On learning things that stand the test of time:
“Physics, math, and biology are things that change very, very slowly, if at all. Learning things in those disciplines is good. It’s practical, because that’s how the world works. Those are things that don’t change over time.”
On his fascination with curation and his lack of concern with originality:
“I don’t come up with almost anything that’s original. I aggregate and synthesize other people’s thoughts and put it into context for people. I think that those are things that I like to focus on, I have a passion for doing that. I’m doing it anyway because I get a lot of value out of reading, learning, and exploring the world, and I share that with people.”
On how maps are inherently “wrong”:
“There is a great quote by George Box who said “All models are false but some are useful.” Practically speaking, we have to work with reductions—like maps. A map with a scale of one foot to one foot wouldn’t be useful, would it? Knowing that we’re working with reductions of reality, not reality itself, should give us pause.”
Resource: Elizabeth Barrett Browning on the Dangerous Myth of the Suffering Artist and What Makes Life Worth Living
Elizabeth Barrett Browning experience great suffering in her life. She wrestled with a spinal-related disability that had her bed-ridden for seven years of her life. Additional, she lost two siblings by age 34 and one of them was lost to an accident she blamed herself for. In spite of this, she refused to sulk in the midst of her suffering and she threw herself into her poetry. It was through her writing that she met her eventual lover and husband Robert Browning.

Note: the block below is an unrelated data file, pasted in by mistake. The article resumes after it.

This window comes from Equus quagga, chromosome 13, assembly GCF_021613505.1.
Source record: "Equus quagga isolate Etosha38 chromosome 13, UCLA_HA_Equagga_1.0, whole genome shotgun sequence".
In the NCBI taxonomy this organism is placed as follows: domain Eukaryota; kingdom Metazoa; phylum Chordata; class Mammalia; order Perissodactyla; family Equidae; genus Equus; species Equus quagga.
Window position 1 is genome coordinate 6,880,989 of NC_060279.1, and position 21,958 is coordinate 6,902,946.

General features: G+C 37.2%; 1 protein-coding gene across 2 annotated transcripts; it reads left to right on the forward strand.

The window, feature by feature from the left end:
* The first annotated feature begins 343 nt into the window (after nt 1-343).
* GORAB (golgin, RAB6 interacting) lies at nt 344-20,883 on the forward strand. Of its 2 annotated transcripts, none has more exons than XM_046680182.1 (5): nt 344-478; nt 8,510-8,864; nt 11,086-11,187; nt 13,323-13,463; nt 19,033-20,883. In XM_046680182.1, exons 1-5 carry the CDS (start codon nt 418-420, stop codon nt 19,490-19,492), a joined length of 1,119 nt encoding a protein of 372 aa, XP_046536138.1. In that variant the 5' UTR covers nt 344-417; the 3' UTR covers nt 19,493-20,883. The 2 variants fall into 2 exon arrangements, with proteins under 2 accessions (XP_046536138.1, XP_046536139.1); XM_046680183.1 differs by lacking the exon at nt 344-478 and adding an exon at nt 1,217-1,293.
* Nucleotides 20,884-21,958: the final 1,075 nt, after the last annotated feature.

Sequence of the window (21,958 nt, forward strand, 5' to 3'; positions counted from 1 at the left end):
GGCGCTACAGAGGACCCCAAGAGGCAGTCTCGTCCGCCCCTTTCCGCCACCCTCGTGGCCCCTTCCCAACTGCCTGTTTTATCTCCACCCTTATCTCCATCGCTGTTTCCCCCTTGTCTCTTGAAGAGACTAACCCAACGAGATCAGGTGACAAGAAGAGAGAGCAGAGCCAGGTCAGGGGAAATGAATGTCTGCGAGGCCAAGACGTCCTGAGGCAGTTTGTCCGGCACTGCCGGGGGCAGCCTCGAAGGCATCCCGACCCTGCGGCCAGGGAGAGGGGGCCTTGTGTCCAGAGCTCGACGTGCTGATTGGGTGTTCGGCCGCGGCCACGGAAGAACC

Browing found great meaning and purpose in art. For her, art was like a second life. She was very adamant about not using art as a basis for bemoaning her life. She’s a great example of creating in the absence of ideal conditions or in the presence of adverse conditions.
Maria Popova on Elizabeth Barrett Browning’s refusal to sulk in her suffering:
“What made the poet so singularly enthralling, as a writer and as a person, was that throughout trials that would break most people, she refused to romanticize the archetype of the suffering artist and to take it on as her own identity. Instead, she chose to exult rather than sorrow in art, to find in it a life-force of unparalleled vitality.”
Elizabeth Barrett Browning on the life she found in art: